Stop Being Afraid of Fear

Zenju Earthlyn Manuel
November 29, 2019

As a girl of ten years, satin ribbons in my hair, and wearing a freshly starched dress, I had a special seat in church each Sunday next to the most fearless person I knew: my father, Lawrence Manuel Jr.

Each week, on Saturday evenings, in the rush of Los Angeles where I was born and raised, I would read my father his weekly Sunday school lesson. As I read, he would make symbols of his own in the margins that represented the sounds of the words.

He did this because he was illiterate. A sharecropper's son born in 1898 in Opelousas, Louisiana, he spoke mostly Creole, making his English difficult to understand. Yet he didn’t let that get in the way of his participation in Sunday school. With the symbols he had developed, he would “read” a portion of each lesson out loud to a class of other older black men.

I would never have been brave enough to pull off such a thing. But my father was a talented and courageous man. Raised in the backwoods, he learned to do whatever was necessary to survive. He was what I called “fearless,” and, as I sat next to him at church, I prayed to be fearless just like him.

On the other hand, it was also in church where my deepest fears emerged as a child. How was I going to negotiate my young life with God so that I would not go to hell? I was terrified.

The stories my parents told of the South and race relations brought even more terror. And on an unforgettable night in 1966, right in Inglewood, California, a cross was burned on our front lawn.

Why do I mention these things? I share them to demonstrate how fear and anxiety can accumulate over a lifespan.

Most of us are unaware of the extent of the fear that we carry. Fear builds upon itself, or more precisely, fear creates more fear. As a result, our accumulated fear becomes a deep-seated terror that is challenging to uproot. We constantly speak of terrorism in the world, but we don't necessarily acknowledge the terror that has invaded our inner worlds.

Many of us are afraid of fear, and afraid of admitting, even to ourselves, that we feel it. We push back the visceral, embodied experience of fear so effectively we think we have eliminated the fear itself. Or we try to eliminate the feeling of terror by rearranging our external lives like furniture in our house. If I changed the way I look, I'd be less afraid. If I had more money to maintain a particular appearance, I'd be less afraid.

But all of these strategies are bound to fail. If we look around or within, we find that fear is often hidden and masked.

The person who appears to be the "center of the party" might well be a person who fears her own invisibility or rejection. Perhaps the person who conducts eloquent presentations at the workplace is in fact afraid of losing his job. The longer we mask our fear the more we experience the terror of our inauthenticity—perhaps creating chronic anxiety and despair.

Once, on the way to a television interview, fear rode my back like a monkey. Thoughts ran rapid, and each one amounted to "I am not enough." In the guest room, I met a famous civil rights attorney waiting for his time to be interviewed. He smiled and assured me that all would go well.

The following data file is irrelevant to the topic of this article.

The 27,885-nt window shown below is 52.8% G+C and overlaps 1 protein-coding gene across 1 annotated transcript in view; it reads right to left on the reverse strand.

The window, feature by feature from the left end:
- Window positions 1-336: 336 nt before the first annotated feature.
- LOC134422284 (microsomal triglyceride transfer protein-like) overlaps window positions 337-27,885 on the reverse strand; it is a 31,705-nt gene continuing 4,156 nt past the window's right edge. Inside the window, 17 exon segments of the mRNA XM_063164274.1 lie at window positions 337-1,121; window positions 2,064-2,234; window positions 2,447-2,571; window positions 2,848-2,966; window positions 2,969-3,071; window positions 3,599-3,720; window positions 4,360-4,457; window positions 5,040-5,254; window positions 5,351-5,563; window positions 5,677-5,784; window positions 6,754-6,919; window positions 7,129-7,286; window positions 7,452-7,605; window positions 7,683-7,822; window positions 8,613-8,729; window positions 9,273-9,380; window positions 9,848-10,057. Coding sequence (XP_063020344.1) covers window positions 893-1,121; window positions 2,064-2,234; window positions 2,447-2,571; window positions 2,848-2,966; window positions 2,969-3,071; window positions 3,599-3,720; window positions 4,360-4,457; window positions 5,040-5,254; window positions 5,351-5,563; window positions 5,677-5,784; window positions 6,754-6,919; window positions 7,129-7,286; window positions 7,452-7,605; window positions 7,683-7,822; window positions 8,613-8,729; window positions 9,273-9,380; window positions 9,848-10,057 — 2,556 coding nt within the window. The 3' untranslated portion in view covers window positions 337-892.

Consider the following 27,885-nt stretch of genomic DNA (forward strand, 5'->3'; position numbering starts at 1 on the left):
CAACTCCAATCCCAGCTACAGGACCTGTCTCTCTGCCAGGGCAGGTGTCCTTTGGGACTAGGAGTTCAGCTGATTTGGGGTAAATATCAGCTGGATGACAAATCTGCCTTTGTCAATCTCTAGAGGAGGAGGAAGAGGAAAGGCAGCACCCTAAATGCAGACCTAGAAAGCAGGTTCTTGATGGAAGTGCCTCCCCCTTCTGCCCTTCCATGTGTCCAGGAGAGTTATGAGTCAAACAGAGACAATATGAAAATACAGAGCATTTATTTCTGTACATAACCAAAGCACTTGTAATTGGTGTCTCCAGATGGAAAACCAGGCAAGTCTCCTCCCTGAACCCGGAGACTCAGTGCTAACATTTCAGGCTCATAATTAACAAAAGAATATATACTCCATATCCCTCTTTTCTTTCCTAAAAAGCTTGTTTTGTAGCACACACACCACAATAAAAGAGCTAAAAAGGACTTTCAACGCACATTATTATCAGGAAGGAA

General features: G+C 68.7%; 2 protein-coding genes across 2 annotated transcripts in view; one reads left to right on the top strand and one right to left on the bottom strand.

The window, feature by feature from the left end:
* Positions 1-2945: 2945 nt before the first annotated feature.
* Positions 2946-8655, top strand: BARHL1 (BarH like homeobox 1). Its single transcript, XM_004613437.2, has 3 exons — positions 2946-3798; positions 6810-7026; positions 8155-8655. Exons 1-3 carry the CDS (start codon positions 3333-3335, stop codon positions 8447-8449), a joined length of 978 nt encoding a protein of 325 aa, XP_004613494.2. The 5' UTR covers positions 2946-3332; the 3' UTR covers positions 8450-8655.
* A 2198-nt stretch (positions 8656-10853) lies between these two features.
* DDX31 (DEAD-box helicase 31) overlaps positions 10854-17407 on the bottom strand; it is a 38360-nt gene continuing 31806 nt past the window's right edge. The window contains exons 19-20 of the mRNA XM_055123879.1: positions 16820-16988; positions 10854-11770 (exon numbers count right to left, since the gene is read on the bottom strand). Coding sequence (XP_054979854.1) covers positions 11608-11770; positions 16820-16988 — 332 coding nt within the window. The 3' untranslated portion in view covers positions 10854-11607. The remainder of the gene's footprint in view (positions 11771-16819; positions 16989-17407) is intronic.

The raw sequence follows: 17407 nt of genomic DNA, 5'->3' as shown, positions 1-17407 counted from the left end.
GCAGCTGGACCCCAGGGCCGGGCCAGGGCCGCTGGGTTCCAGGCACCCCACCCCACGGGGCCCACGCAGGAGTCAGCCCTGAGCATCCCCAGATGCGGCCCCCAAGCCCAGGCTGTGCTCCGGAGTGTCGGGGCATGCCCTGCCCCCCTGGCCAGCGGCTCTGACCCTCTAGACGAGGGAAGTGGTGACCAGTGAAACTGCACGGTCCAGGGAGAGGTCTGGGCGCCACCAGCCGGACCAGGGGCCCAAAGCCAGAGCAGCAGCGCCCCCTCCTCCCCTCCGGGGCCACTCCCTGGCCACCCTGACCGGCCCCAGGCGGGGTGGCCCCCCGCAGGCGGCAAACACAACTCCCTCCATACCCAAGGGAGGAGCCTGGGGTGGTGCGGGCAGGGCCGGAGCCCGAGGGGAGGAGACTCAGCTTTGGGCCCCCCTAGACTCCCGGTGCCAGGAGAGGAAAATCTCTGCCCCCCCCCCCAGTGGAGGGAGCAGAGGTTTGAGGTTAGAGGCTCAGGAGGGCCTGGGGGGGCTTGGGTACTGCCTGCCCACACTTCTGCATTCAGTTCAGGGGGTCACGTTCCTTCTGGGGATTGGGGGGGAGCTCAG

Clearly, he had seen my lack of breath and stiff movements. My terror was visible, and I was embarrassed. I realized in that moment that for most my life I had made great efforts at appearing calm while being completely terrified.

Luckily, once the cameras began to roll and my interview started, I found myself speaking from the heart about what was important to me; the adrenaline subsided and I was no longer afraid.

What had allowed me to release the terror, even for those few moments? I suspect that when my mind was focused on what was in my heart instead of all the fears from my past, I was able to experience myself as an unencumbered, non-suffering being.

We need to confront terror from within. We need to unmask the fear, to let go of pretending we have no fear. If we pretend to be unafraid, we can appear disinterested or disconnected from everyone and everything.

At the same time, it doesn’t work to try to unload the entire mass of fear inside at once. Rather, we can release terror moment by moment, bit by bit, by experiencing it in meditation.

Meditation assists me in seeing the roots of my fear, and in experiencing moments of being free from them. Often, those roots are very old. When I notice terror rising to the surface, I note, "I am in the past." Then, I ask, "What is going on here, right now?"

Other times, the roots are hidden. When I am angry or enraged, I know to say, "I am terrified of something."

Most importantly, I refrain from being ashamed of experiencing these emotions. Only through acknowledging and releasing blind emotions can I experience the inner unencumbered and harmonious being that is always present despite the suffering.

Finally, in meditation we learn to cultivate moments of being unencumbered by fear. We can experience them with each breath, moment by moment, breathing in and breathing out. In meditation we feel fear without having to do anything about it in the moment. We simply breathe. There is no past or future. We are not harming or being harmed. The terror within is being attended to in a gentle way. There may be tears or trembling. We are alive.

Zenju Earthlyn Manuel is an author, poet, Zen Buddhist priest, teacher, artist, and drum medicine woman. She holds a Ph.D and worked for decades for arts organizations and those serving women and girls, cultural arts and mental health. Her books include The Way of Tenderness: Awakening Through Race, Sexuality, and Gender.

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